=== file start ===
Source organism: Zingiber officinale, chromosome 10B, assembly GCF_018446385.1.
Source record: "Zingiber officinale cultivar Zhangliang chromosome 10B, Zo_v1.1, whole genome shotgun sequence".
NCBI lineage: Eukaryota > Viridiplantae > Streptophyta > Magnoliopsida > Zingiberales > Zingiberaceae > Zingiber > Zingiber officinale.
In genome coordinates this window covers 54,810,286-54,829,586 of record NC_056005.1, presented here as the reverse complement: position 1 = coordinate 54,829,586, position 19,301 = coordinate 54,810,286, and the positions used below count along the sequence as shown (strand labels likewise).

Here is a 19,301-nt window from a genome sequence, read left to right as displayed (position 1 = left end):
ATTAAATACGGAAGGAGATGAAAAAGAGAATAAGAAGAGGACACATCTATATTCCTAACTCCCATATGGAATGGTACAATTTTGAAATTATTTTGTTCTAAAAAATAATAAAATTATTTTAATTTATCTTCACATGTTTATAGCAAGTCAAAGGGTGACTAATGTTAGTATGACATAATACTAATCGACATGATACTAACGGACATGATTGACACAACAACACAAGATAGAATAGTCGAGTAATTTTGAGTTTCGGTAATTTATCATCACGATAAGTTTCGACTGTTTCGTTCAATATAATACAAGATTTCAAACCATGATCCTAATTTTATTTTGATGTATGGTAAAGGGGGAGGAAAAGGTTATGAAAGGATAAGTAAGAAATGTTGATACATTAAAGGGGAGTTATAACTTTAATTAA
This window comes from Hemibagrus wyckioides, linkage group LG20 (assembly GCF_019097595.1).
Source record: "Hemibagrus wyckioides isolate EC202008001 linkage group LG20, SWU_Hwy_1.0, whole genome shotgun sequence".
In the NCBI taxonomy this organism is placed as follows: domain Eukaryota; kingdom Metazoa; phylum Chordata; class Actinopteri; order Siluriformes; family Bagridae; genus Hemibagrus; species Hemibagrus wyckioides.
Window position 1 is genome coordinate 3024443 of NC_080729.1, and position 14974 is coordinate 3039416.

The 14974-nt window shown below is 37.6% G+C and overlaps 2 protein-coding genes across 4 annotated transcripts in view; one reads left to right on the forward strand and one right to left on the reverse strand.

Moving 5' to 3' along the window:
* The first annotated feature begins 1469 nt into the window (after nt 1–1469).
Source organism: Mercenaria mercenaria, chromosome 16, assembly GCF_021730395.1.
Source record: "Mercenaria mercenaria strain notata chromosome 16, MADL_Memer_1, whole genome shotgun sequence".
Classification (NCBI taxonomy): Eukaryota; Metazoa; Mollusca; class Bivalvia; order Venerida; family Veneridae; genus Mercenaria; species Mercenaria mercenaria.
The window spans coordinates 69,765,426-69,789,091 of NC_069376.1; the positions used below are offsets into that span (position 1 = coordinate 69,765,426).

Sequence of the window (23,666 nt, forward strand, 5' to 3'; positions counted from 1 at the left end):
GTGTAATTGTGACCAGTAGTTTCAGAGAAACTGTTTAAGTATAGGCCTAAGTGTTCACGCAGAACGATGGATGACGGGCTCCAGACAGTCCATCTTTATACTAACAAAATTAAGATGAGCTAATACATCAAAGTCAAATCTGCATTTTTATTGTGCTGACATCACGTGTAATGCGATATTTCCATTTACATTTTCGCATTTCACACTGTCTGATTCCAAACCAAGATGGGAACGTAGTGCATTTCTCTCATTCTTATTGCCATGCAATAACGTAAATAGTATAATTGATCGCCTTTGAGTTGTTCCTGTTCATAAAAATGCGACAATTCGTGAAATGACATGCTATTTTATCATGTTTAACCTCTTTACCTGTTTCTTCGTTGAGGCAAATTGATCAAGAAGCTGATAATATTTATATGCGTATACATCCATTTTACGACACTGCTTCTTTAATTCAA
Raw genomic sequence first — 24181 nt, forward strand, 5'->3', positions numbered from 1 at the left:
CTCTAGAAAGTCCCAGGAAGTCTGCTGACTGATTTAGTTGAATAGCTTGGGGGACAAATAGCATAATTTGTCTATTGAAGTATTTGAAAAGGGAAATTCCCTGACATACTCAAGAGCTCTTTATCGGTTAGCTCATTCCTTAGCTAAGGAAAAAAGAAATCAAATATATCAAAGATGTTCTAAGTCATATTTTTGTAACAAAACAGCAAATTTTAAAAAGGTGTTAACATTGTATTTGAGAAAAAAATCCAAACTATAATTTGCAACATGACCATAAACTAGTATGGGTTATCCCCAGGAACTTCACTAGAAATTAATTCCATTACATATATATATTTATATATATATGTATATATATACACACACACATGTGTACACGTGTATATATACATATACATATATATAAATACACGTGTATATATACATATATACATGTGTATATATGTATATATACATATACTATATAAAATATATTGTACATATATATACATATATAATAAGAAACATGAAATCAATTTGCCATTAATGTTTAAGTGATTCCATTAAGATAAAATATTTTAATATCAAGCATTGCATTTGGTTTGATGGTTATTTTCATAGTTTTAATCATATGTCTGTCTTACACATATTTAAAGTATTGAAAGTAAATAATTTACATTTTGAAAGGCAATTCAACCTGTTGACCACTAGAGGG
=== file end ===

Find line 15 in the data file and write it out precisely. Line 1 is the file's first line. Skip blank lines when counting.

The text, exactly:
Source record: "Mercenaria mercenaria strain notata chromosome 16, MADL_Memer_1, whole genome shotgun sequence".